Our Hellblade: Senua's Sacrifice review round-up covers permadeath and (sometimes helpful) voices

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Hellblade is the culmination of years of work, the first fully independent production from the developers of Heavenly Sword and DmC: Devil May Cry, and the reviews are finally in. With this story of a Celtic warrior's descent into the Norse underworld, Ninja Theory wants to prove that it can make a character-driven action game that's at least as gripping and polished as its old publisher-backed productions, all by itself.

Is Hellblade a remarkable success, or at least an interesting failure? Let's see what the critics think about its most important elements.

Hellblade's incremental permadeath - PC Gamer (78%)

"The trouble is that mistakes mean something here. Senua doesn't have many opportunities to screw up. Hela infected her arm with rot, and the tendrils of decay creep further up her limb with each death. And when they reach her head? Game Over. Progress erased. It's a possibly contentious element that helps make Senua's plight relatable. When she hesitates, I hesitate. When she's scared, I'm wary. I have something at stake, too, however minor.

"The approach explains the relatively short eight or nine-hour running time. It's not as harsh as it could be. I died maybe six times in my playthrough, and by the end the rot had only snaked up around three-quarters of her arm."

Hellblade's exploration of mental illness - Eurogamer (No score)

"More importantly, Hellblade gives a sensitive depiction of psychosis without making any grand pronouncements about the nature of mental health. It shows simply and clearly that Senua's psychosis makes her struggle greater; that she's struggled with mental illness and the consequences of others not understanding mental health for years. Senua's journey is a quest of stygian proportions, and yet she is a profoundly human heroine. Senua survives by surviving - through sheer strength of will, not by any innate mystical powers or gifts. She's the anti-dragonborn."

Hellblade's inner voices - GameSpot (8/10)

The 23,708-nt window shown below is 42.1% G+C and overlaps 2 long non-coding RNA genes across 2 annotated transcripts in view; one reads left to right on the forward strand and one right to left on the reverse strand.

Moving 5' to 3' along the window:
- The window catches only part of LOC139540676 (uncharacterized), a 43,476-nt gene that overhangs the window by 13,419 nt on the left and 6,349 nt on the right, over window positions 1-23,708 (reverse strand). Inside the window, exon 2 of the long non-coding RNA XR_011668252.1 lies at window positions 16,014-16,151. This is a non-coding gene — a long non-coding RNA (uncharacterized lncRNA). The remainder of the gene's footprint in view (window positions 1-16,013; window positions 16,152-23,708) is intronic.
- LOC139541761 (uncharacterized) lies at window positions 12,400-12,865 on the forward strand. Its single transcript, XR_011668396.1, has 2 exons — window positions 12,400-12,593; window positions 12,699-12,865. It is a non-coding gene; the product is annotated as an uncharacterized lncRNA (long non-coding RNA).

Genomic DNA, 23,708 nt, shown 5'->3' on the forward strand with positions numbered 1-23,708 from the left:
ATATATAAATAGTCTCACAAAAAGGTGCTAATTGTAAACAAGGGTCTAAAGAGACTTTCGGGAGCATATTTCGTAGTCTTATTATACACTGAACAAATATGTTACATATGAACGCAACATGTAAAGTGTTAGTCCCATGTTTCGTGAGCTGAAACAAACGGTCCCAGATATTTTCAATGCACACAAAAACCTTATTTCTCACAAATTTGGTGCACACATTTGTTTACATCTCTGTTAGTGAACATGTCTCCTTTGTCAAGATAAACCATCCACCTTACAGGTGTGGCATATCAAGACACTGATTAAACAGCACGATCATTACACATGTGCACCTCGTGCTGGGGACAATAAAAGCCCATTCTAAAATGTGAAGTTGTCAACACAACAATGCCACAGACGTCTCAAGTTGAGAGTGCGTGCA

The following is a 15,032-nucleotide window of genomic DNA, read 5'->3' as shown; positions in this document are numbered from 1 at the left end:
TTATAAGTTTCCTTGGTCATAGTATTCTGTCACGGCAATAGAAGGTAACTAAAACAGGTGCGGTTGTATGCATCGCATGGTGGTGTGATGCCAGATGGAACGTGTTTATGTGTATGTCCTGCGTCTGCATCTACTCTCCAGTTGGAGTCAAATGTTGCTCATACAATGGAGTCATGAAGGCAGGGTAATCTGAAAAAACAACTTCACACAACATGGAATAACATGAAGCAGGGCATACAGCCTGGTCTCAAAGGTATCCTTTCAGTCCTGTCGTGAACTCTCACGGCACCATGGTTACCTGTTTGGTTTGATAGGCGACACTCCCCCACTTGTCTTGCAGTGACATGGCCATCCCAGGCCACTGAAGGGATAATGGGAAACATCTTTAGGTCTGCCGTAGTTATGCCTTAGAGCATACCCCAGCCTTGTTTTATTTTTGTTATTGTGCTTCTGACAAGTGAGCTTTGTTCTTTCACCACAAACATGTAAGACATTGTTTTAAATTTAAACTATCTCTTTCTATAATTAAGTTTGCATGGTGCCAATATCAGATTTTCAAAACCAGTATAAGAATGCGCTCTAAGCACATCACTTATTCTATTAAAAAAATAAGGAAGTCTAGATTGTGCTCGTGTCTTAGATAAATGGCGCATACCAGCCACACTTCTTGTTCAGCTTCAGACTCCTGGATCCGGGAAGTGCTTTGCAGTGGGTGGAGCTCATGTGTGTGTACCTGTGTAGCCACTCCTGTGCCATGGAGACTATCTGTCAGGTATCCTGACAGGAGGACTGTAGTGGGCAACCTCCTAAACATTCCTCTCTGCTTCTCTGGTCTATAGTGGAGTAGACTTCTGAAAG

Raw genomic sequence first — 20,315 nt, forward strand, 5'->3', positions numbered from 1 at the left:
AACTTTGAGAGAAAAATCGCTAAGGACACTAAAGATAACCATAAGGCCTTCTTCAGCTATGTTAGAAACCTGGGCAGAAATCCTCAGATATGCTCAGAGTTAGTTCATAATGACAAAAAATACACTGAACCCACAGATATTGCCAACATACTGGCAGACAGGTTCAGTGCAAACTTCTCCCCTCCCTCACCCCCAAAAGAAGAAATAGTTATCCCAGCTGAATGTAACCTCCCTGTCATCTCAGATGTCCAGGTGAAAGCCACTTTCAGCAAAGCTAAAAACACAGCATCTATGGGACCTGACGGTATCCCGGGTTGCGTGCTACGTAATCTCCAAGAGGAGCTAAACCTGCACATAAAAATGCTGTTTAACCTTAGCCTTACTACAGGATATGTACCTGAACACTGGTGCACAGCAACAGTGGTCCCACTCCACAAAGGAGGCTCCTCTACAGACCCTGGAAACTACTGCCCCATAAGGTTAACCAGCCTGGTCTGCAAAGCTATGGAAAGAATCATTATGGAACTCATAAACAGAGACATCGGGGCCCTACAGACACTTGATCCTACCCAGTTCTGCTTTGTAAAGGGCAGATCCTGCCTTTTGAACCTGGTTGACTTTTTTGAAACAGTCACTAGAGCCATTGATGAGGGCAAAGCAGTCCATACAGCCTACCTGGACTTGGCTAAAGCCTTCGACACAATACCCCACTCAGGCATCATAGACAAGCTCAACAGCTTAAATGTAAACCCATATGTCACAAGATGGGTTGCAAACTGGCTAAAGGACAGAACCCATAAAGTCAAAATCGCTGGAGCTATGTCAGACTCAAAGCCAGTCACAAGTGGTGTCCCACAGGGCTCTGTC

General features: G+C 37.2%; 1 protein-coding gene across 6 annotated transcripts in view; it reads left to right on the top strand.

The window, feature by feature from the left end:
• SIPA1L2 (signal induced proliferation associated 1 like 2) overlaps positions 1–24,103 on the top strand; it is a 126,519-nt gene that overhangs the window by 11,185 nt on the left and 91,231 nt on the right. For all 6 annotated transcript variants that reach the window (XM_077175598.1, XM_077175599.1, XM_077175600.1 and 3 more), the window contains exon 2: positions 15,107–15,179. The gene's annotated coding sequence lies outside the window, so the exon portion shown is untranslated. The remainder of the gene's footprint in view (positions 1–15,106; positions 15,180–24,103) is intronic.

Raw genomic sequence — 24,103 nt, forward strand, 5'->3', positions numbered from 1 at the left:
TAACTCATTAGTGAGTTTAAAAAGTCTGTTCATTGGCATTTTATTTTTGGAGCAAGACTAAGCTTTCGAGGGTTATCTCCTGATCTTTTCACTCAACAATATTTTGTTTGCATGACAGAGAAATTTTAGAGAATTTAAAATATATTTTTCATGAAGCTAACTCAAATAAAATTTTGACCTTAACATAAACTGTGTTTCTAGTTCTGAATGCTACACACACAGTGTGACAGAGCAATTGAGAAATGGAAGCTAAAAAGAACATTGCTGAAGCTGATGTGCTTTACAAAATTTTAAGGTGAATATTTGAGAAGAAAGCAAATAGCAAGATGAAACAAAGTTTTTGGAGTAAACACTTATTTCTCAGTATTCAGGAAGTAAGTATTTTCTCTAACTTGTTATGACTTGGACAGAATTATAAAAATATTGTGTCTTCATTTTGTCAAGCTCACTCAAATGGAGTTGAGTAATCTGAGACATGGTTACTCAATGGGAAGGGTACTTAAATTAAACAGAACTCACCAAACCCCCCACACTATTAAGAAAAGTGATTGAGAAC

"Using binaural audio - which makes wearing headphones a must for the full effect - you'll get to experience a taste of what it's like to have several voices in your head. In many ways, it feels like a subversive take on the common video game trope of the bodiless companion offering help via radio, making them a somewhat distressing presence you desperately wanted to keep at arm's length. The effectiveness of the inner voices in making you uncomfortable is a testament to the stellar presentation of the game, which uses some rather inventive tricks to play with perspective and audio-sensory manipulation. It does well to make you feel on edge and in a state of confusion, while simultaneously getting you to focus on the more tangible and true elements of her surroundings - even if they are still hallucinations."

"Fighting monsters in Hellblade always feels intense, but becomes predictable once you understand its rules. Wait for an enemy to strike and parry them before striking back. If they have a shield, you have to break their guard first. If they have a larger two-handed weapon, you have dodge and get in close. Mechanical simplicity isn’t necessarily a problem - many Soulslikes use it to great effect - but it requires a wide array of enemy types to keep things interesting. Aside from a few bosses, you’ll be running into the same few enemies over and over again, and battles begin to lose some excitement as a result."

Hellblade's performances - VentureBeat (95/100)

"Ninja Theory does an outstanding job of realistically rendering an animated human face - better than I’ve seen in any other game. The studios used the Unreal Engine, 3 Lateral, and Cubic Motion technology to capture [Senua actress Melina] Juergens’ acting performances and render them as an animated game character. The nuances of facial movement are exact. Senua’s eyes are expressive, watering up in emotional moments and expressing fright during moments of terror. Over time, Senua collects dirt, scars, and bloodstains on her face, but underneath, you can see it is still her. I think we’re over the uncanny valley, or the notion that the more realistic an animation of a human face becomes, the more eerie and wrong it feels."

Hellblade's puzzles - Push Square (8/10)

"In fact it’s only the final pillar of the psychosis depiction that falls short. Many with the disease say that they find meaning in everyday objects that others can’t see, and so a lot of Hellblade’s puzzles revolve around perspective similar to some of those found in The Witness. Unfortunately, the mechanic is overused, and scouring the environments for hidden runes soon becomes a pace-sapping hindrance that you’ll grow to loathe.

"Thankfully, not all of the puzzles are poor: one section finds you virtually blinded and cleverly relying on sound to navigate a labyrinth and avoid enemy encounters; another introduces torches and light sources to help you combat an unseen antagonist who only appears in the dark. The game’s really good at keeping you on the edge of your seat, as evidenced by a mechanic that sees Senua gradually overcome by the darkness with each time you fail."

So, in summary: Hellblade is dulled by some repetitive enemy design and puzzles, and it could be super frustrating if you ever die enough for it to erase your save (which you probably won't). But those are relatively minor dings on an otherwise keen edge, a game with heights of cathartic action and depths of utter despair and uncertainty. Sounds like Ninja Theory's experiment has paid off.